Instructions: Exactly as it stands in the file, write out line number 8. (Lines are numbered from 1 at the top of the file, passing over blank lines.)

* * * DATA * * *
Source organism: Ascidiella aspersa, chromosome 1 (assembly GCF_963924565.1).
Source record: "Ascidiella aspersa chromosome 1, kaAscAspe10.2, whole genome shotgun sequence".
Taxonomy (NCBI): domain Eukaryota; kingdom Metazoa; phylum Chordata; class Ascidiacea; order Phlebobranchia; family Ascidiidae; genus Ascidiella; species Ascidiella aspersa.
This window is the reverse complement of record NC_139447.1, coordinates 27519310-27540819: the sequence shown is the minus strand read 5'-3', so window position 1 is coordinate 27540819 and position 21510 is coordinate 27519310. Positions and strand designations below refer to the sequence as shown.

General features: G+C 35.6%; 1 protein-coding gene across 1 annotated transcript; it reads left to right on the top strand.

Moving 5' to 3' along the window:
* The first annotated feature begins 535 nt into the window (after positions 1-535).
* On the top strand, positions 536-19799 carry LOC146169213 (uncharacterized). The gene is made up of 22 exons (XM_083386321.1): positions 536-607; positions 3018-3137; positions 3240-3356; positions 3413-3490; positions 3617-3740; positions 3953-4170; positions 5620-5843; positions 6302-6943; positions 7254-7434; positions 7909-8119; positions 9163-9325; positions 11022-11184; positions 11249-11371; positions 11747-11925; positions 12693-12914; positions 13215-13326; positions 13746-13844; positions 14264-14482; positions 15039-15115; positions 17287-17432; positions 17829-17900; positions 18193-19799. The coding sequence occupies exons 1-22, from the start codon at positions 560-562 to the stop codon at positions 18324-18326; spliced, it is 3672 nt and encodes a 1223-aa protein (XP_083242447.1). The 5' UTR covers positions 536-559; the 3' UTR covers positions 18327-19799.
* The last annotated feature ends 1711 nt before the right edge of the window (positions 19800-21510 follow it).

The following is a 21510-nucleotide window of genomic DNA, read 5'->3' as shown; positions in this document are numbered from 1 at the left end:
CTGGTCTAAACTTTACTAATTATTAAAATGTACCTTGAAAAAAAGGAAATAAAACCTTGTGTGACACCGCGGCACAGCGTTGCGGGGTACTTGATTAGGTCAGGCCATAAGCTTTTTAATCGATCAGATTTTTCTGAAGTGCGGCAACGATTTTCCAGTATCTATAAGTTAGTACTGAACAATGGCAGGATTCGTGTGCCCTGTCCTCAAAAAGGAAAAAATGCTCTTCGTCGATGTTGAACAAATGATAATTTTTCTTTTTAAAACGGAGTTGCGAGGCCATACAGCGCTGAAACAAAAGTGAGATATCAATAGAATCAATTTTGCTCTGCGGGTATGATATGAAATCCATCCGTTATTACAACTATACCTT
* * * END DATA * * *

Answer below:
* On the top strand, positions 536-19799 carry LOC146169213 (uncharacterized). The gene is made up of 22 exons (XM_083386321.1): positions 536-607; positions 3018-3137; positions 3240-3356; positions 3413-3490; positions 3617-3740; positions 3953-4170; positions 5620-5843; positions 6302-6943; positions 7254-7434; positions 7909-8119; positions 9163-9325; positions 11022-11184; positions 11249-11371; positions 11747-11925; positions 12693-12914; positions 13215-13326; positions 13746-13844; positions 14264-14482; positions 15039-15115; positions 17287-17432; positions 17829-17900; positions 18193-19799. The coding sequence occupies exons 1-22, from the start codon at positions 560-562 to the stop codon at positions 18324-18326; spliced, it is 3672 nt and encodes a 1223-aa protein (XP_083242447.1). The 5' UTR covers positions 536-559; the 3' UTR covers positions 18327-19799.